BOSTON A new study has found that babies born to women given epidurals during labor were more likely to receive lumbar punctures than babies born to women who were not given the anesthetic.
The study analyzed records from 1990 to 1994 of 1,657 women who had gone to
Brigham and Women's Hospital to have their first babies. The researchers
compared women who were administered bupivacaine and fentanyl with those who
were given other types of pain relief or who received no pain medication at all.
The study was published in Pediatrics.
The study found that about 14% of women given bupivacaine and fentanyl developed a fever of at least 100.4º F during labor and another 38% were in labor for more than 12 hours after their membranes ruptured. Thirty-four percent of their babies received lumbar punctures, and of that number, about 15% of the babies were treated for sepsis.
By sharp contrast, however, only 1% of the other group who opted for different or no medication suffered a fever and only 8% had a long labor. But only about 10% of their babies were tested for sepsis and of those, only 4% were treated.
Overall, 63% of the women (1,047) studied received epidurals, but their number accounted for 96% of those who developed fevers during labor. Their babies accounted for around 86% of all newborns tested for sepsis and about 87% of those given some form of antibiotics.
However, one thing the study could not positively conclude was that epidurals either caused infections or increased the risk of actual infections in the newborns, the authors stressed.
Also, the study did not review whether the newer kinds of "walking'' epidurals would show the same effects as the ones in the study. These epidurals use a different mix of drugs in lower doses than the standard epidurals, the authors said.
The study's researchers said doctors must find a better way to identify which newborns need a lumbar puncture. A baby is not in danger unless the mother has an infection, but it is difficult to identify which women have infections because many telltale signs like elevated white blood cell counts and abdominal tenderness are normal characteristics of women in intrapartum.
Epidurals account for almost 32% of medications given to intrapartum patients. For more than 1 million women a year, epidurals are the drugs of choice because they allow women to be awake and push during intrapartum and are less likely than some other drugs to reach the fetus.
Previous studies have documented an increase in intrapartum temperature associated with the use of epidurals.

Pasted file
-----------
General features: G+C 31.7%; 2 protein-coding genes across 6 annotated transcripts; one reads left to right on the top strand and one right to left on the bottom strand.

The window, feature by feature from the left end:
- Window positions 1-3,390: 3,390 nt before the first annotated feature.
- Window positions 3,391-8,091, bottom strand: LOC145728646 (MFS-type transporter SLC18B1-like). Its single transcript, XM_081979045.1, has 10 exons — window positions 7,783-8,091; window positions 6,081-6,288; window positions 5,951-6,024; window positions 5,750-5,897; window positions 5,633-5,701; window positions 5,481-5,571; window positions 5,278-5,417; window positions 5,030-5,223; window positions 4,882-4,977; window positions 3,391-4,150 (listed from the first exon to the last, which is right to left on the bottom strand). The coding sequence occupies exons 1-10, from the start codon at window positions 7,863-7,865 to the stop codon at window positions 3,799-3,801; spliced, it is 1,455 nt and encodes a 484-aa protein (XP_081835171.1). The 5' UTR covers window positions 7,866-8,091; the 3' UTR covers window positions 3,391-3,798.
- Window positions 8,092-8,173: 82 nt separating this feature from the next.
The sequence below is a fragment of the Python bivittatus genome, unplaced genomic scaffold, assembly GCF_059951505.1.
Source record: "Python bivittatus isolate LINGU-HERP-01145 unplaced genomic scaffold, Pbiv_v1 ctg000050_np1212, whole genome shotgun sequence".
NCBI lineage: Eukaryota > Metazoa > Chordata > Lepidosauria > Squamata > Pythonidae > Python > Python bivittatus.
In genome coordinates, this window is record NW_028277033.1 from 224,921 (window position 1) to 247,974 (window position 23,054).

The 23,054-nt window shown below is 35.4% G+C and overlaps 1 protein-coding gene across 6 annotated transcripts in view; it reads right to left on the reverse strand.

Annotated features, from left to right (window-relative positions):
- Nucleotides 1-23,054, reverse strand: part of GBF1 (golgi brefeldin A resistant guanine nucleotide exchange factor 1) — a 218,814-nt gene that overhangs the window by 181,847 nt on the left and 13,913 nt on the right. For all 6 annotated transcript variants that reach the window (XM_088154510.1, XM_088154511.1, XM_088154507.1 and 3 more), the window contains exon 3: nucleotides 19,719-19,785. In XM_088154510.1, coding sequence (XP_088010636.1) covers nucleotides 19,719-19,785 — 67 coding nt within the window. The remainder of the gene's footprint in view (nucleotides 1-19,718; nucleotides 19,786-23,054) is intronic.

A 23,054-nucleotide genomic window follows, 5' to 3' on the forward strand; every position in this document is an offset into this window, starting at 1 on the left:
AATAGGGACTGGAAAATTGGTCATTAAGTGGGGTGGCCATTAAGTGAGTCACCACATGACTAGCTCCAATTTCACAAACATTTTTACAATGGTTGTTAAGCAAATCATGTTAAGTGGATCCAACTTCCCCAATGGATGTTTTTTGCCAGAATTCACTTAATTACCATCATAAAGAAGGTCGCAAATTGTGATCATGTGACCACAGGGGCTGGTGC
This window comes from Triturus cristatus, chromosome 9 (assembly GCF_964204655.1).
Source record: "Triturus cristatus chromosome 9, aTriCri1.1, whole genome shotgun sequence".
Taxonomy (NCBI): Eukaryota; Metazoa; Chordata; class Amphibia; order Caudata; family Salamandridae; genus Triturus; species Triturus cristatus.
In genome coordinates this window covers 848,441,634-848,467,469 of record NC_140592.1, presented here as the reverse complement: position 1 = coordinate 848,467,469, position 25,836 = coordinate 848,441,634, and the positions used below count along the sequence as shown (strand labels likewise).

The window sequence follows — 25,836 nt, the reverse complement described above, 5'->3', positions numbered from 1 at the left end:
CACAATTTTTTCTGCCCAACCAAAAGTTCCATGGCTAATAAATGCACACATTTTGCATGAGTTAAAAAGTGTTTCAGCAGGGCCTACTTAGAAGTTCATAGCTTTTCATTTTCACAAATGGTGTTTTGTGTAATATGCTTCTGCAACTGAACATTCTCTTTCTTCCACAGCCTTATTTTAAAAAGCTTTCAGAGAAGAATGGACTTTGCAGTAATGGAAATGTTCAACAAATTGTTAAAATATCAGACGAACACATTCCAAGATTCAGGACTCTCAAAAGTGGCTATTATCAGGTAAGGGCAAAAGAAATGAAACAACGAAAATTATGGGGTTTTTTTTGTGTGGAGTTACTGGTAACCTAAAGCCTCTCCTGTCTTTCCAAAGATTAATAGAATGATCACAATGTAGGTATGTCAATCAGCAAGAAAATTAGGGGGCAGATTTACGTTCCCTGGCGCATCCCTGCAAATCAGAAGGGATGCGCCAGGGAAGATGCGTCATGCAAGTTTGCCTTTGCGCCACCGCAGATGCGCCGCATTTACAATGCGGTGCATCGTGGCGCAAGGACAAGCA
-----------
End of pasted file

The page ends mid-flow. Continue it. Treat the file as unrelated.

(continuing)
Estimates in the rate of rise of maternal temperature from epidurals range from 0.08°/hr. to 0.14°/hr. It has also been suggested through these studies that fetal harm may result from maternal temperature elevation during labor. One study measuring fetal skin temperature during labor found that in 9% of the cases reviewed where the mother was given an epidural, fetal skin temperature reached 39° C, as compare with the non-epidural group in which no fetuses had as high a skin temperature. They suggest that as fetal core temperature is likely to be 0.75° C higher than fetal skin temperature, core temperature may sometimes reach 40° C, a temperature that in adults is associated with heatstroke risk.
Ellice Lieberman, MD, the study's lead author and director of obstetric and perinatal epidemiology at Brigham and Women's, said she does not want to stress-out young mothers-to-be with her findings, but feels all women should have this information when deciding on an epidural.
"The testing process [to see if the newborns have sepsis] is extremely painful because it involves drawing vials of blood and sometimes doing a lumbar puncture to remove fluid from the infant's spine,'' she said. "It can become an ordeal for the infant.''
Lieberman also said the research findings can be of great benefit to pediatricians who will be able to better distinguish and evaluate which infants are actually infected with sepsis.
Another of the report's authors, Steven Ringer, MD, director of newborn services at Brigham and Women's, has begun a new study to identify which babies can safely do without a sepsis work-up following their birth.
"New mothers keep looking for a magic bullet that says this is an infected baby and this is not an infected baby, but we have not found one yet,'' he said.
For more information:
- Lieberman E, et. al. Epidural, maternal fever, and neonatal sepsis evaluation. Pediatrics. 1997;99:415-420.
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